View Full Version : re-posted, for ingcntry, how to cut ACME threads

11-04-2006, 09:03 PM
think you should have made a new post for this question, you may get a better responce from the guy's.


Junior Member Join Date: Nov 2006
Posts: 1

How do you turn Acme thhreads on a lathe?


How do you set up a lathe to turn acme threads?Do you set the cross-slide to 14 1/2 degrees?Also when starting on the second start how do you turn the workpiece exactly 180 degrees? I have tried but have not been able to get the grooves to come out evenly spaced.

Jim Hubbell
11-04-2006, 09:49 PM
A few years back I needed to cut some acme thds. to fit the lead screw on my lathe. The split-nut was about worn out. I ground a tool bit to fit the into the lead screw and set it up on a boring bar. Set it up exactly 90deg. to the axis of the unthreaded halfnut.

The top feed was set about 1/2deg. steeper than the side of the thread.

It sounds like you wish to cut multiple pitch threads. If so, finish the first then mark your gear train. Pull the gears apart and turn the spindle 1/2 turn and remesh the gears. Cut the second to match the first thread.

If the above is not clear, ask again and I or someone will try to make it more plain.

Herm Williams
11-04-2006, 10:16 PM
I have found some lathes that have square threads on the lead screw, and one (a cinc 17 x 57 hydroshift that is not symmetrical). It is something to consider when you grind the thread cutting tool. Anyway let us know how it works out, I am still learning.
my two cents worth

11-04-2006, 10:20 PM
your question is very broad, cutting acme threads is for the most part just like any other thread as far as set up and technique. the work is often long so use a travelling steady. like a V thread, the tool has to be accurately ground, however unlike a V thread, the tool has to be not just the right angles, but the right width across the end - different for each pitch. grind the tool with the aid of an acme thread gauge is the easiest way to go imo. thread angle is 29 not 60 so set the compound over 14 and a bit. when I've done it, I've used free cutting steel as it is a very wide cut.

11-04-2006, 10:39 PM
The right shaped tools and the proper clearances for helix angle can't hurt. This isn't an ACME thread, but the challenges are the same - and he did an internal as well as external version. I love this guy's work. I wish he'd have posted a picture of his cutting tool:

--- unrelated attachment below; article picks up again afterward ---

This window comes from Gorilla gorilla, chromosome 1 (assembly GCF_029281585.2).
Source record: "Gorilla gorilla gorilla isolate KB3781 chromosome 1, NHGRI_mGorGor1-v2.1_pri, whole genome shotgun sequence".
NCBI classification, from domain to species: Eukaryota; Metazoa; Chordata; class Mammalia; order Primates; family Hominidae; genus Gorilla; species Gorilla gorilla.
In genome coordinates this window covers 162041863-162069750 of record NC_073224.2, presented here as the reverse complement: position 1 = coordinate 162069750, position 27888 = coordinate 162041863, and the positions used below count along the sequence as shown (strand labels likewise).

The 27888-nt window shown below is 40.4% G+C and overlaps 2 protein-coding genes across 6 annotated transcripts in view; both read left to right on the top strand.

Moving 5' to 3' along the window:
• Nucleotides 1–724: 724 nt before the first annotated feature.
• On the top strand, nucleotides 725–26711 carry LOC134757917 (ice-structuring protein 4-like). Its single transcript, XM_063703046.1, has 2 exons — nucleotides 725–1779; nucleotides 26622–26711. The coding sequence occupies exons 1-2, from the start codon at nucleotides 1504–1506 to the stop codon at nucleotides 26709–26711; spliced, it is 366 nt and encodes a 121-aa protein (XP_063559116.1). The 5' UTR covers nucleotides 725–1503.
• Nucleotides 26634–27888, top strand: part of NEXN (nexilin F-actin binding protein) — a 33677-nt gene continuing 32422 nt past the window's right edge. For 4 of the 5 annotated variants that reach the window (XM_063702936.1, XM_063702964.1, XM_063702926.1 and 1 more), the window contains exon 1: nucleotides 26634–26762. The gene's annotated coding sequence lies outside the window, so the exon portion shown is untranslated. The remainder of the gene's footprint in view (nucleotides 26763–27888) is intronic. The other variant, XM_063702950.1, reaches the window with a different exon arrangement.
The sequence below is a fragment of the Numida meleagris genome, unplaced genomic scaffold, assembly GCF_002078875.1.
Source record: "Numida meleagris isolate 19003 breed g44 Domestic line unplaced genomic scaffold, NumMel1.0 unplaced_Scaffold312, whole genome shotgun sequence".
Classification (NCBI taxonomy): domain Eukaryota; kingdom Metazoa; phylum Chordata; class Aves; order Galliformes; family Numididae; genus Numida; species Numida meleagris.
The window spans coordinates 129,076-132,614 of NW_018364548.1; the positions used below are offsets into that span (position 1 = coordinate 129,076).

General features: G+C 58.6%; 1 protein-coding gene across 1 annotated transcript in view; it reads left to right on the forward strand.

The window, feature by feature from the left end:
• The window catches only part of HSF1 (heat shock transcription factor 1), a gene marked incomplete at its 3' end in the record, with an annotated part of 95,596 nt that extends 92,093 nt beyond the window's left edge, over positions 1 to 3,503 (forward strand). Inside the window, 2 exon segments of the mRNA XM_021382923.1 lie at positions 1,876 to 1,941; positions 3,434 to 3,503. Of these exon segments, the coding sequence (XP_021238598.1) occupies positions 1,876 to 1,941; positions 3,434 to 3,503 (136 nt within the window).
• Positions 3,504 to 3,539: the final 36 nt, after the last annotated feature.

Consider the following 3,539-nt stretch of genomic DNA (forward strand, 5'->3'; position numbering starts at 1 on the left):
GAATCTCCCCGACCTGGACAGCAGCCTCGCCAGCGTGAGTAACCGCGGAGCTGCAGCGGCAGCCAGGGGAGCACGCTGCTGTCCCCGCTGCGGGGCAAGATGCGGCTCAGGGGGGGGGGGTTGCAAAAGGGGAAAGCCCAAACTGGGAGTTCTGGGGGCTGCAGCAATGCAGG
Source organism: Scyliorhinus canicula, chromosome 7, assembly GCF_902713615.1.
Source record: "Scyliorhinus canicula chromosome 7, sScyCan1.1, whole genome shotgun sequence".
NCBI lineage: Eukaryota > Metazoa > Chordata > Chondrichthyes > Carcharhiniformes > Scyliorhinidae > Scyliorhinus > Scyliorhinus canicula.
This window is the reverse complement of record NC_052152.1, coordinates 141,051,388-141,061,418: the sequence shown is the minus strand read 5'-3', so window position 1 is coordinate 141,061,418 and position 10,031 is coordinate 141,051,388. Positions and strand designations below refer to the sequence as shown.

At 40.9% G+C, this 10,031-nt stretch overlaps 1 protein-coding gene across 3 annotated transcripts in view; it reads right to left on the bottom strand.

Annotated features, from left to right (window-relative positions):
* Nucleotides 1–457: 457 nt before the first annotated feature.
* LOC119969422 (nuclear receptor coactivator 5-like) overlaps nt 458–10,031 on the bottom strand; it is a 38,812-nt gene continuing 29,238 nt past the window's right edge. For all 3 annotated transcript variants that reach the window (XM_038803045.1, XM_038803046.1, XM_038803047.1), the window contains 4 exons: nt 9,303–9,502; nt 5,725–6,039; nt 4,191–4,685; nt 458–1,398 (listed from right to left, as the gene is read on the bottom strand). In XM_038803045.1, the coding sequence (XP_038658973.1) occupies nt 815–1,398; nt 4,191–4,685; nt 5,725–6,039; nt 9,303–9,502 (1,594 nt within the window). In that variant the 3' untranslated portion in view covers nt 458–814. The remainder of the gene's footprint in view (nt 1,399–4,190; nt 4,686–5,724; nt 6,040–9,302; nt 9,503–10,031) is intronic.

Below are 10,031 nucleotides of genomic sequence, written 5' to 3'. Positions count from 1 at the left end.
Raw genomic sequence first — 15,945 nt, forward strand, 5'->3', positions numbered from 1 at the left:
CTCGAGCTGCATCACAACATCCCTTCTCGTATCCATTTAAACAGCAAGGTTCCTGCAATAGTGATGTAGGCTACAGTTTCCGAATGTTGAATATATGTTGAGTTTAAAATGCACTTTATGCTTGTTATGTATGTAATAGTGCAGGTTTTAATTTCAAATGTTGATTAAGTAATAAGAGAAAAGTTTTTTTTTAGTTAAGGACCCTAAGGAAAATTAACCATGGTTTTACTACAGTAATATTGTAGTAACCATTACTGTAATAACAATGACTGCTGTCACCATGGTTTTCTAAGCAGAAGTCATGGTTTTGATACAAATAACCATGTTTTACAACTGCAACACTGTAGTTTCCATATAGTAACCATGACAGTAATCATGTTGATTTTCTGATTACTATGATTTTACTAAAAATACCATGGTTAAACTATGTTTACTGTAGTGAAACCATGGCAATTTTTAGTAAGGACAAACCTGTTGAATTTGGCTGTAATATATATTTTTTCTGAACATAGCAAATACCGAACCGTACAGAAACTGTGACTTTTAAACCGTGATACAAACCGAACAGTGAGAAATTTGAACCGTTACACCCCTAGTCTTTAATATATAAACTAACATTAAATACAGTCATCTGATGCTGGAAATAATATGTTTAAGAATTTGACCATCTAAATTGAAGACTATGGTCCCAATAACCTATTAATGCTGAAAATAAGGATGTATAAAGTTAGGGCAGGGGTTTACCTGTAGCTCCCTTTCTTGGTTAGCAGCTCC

The details are probably covered in one of the Audel books and certainly in the Machinery's Handbook. If I were doing it I'd definitely go through the process with aluminum first. It's cheap and forgiving.

11-05-2006, 12:33 AM
Hi Bill,
We need to know your lathe make and model ?, pitch of thread (is it odd or even number of tpi?) and how many starts?, (sounds like a double start). Are you threading a shaft or a nut?

When we had this job, we ground the roughing bit with a narrower tip (flat) than what was required, this thinning of the tool bit removes much of the chatter, also we ground a 5 deg top rake on the tool bit as most of our acme threads were cut on 316 stainless steel. The compound is set 90 deg to the cross slide not at 14-1/2 deg. The threads were cut down to depth, then widened using the compound slide,checking with the mateing nut or shop gage. At work we bought top notch carbides for threading the tought 316 SS.

If your thread pitch is odd number of teeth, and you are cutting a double start thread, we would cut both threads at the same time watching the thread dial, engage numbered line first follow by engaging on non numbered line, then reapeting.
Here is a pic of a 1-1/2 dia 2-1/2 pitch double start thread being cut on a 10 foot long piece of 316 SS.


11-06-2006, 02:08 PM
Billyboy: I got the same advice that vmil gave about cutting w/ compound set parallel to work ( bit at 90 deg). I've found it helps with larger pitches because the amount of material being removed on flank and root is greater than that on a 60 degree(flank only). Also, never tried slipping gear for double start, I've used the T-dial.

11-09-2006, 09:07 PM
Thanks for all the help. I was able to cut the threads on a 3/4 shaft yesterday and today I made a nut for it out of brass. I was very pleased with it.Thanks again!

11-09-2006, 09:40 PM
Do not be surprised if in time the nut will not turn on the thread, a lot depends on the material of the screw,any colled rolled steel is BAD as it is full of stresses, I prefer G & P stressproof , first I roughout a V thread then using a tool similar to a parting/cutoff I remove more material so I have a weird looking square thread, about a week later I use a undersize Acme tool and make it into a acme thread again undersize as the shaft has stretched due to the amount of metal removed, kinda like it unwinds, again about 2-3 weeks later after it has stabilized I finish to final size and have NEVER had a problem using this technique.

Regards Graeme (A retired engineer from Cincinnati Milacron)